State Imposed Forced Labour

There are different types of State responsibility for cases of forced labour. Forced labour can be imposed directly and deliberately by the State; or the State can fail to prevent forced labour perpetrated by others.

Compulsory labour by citizens, including where national or local authorities force otherwise free citizens to work, is a form of state imposed forced labour. States might also force citizens to work as a method of mobilising labour for economic development. Some countries also deliberately exploit workers under conditions that constitute forced labour.

The United Nations sanctioned to make it illegal of states to specifically permit the use of forced labour:

  • as punishment for the expression of political views,
  • for the purposes of economic development,
  • as a means of labour discipline,
  • as a punishment for participation in strikes,
  • as a means of racial, religious or other discrimination.


State-Imposed Forced Labour in the Uyghur Region (China):

Currently, the government of China is committing serious and large-scale human rights violations in the Xinjiang Uyghur Autonomous Region (Uyghur Region), known to local people as East Turkistan, targeting the Uyghur population and other Turkic and Muslim-majority peoples. The government is carrying out the arbitrary mass detention and re-education of people.

Furthermore, state-imposed forced labour is happening at alarming rates within this region and across China. This includes the government perpetrating forced labour inside the detention camps and multiple forms of forced labour at workplaces across the region and even in other parts of China.

The Chinese government is using forced labour as a means of social control, creating significant risks of the presence of forced labour at virtually any workplace, industrial or agricultural, in the Uyghur Region. The Chinese government is also transporting Uyghurs and other Turkic and Muslim-majority peoples to other parts of China, where they are working in factories under forced labour conditions. Reports in 2020 revealed that at least 80,000 Uyghurs or other Turkic and Muslim-majority peoples have been transferred to factories (forced labour) across China where they cannot leave, are under constant surveillance, and must undergo “ideological training” to abandon their religion and culture.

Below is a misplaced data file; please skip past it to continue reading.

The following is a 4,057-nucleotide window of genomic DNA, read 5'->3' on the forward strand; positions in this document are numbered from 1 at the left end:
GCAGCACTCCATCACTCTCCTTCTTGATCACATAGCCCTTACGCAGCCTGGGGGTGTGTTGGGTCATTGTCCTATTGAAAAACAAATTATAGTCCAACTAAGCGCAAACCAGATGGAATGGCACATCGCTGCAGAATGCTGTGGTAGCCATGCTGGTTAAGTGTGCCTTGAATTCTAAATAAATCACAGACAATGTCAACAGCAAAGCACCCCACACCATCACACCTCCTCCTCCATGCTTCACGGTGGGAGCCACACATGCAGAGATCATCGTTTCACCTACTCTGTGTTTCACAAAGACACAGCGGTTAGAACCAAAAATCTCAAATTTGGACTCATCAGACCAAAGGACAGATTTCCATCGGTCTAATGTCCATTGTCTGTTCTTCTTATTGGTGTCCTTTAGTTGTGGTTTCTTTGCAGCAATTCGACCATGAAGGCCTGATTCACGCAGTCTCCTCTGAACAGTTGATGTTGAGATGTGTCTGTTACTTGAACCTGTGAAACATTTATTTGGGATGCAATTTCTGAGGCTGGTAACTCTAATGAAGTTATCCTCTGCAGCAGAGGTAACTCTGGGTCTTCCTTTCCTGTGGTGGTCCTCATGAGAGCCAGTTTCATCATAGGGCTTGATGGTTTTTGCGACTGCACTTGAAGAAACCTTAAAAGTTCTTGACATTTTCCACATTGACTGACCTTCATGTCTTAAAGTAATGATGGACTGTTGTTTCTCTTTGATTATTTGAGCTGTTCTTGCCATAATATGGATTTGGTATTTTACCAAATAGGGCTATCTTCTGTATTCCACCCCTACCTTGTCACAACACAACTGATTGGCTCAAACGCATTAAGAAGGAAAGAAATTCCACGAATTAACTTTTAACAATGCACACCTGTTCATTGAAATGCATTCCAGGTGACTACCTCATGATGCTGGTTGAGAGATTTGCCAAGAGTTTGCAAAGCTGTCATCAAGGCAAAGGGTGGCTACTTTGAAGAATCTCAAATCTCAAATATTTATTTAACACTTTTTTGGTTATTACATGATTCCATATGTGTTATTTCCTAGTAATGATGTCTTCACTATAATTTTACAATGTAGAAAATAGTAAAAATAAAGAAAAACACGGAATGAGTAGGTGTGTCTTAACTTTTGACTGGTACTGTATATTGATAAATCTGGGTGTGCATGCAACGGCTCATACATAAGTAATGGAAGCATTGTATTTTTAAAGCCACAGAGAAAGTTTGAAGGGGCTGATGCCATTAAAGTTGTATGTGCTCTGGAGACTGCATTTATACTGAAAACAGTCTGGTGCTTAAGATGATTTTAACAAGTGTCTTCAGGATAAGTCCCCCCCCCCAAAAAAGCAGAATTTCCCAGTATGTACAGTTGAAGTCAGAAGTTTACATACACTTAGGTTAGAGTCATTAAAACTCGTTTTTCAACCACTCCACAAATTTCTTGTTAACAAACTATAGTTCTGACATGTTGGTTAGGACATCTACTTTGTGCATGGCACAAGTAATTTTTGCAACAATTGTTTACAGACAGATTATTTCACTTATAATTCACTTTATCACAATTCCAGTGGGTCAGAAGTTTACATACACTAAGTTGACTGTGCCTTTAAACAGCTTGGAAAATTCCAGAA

Brands and retailers across sectors are profiting from forced labour in and from the Uyghur Region. This is significant in the apparel and garment sectors.

Over 80 percent of China’s cotton is grown in the Uyghur Region (almost 20 percent of global production). Garments made with cotton or yarn spun from the Uyghur Region are used by garment and apparel factories across China and the world. Almost every major apparel brand and retailer selling cotton products is potentially implicated.

The Chinese government is not cooperating with the United Nations or any other human rights organisations. They continue to deny allegations of human rights abuses and are not allowing any inspections of the Uyghur Region. No reliable information can be generated. This means that it is impossible for companies to verify that any workplace in the Uyghur Region is free of forced labour. The only way that companies can know for sure that their supply chains do not contain Uyghur forced labour is to withdraw all production from the region immediately.

We must adopt the assumption that everything produced (whole or partly) in the Uyghur Region has been tainted by forced labour.

The Coalition to End Forced Labour in the Uyghur Region, a coalition of civil society, organisations, and trade unions, call on brands and retailers in the apparel and textile sector to agree to take the appropriate actions to end forced labour in their supply chains and exit the uyghur region. Click here to read and learn more.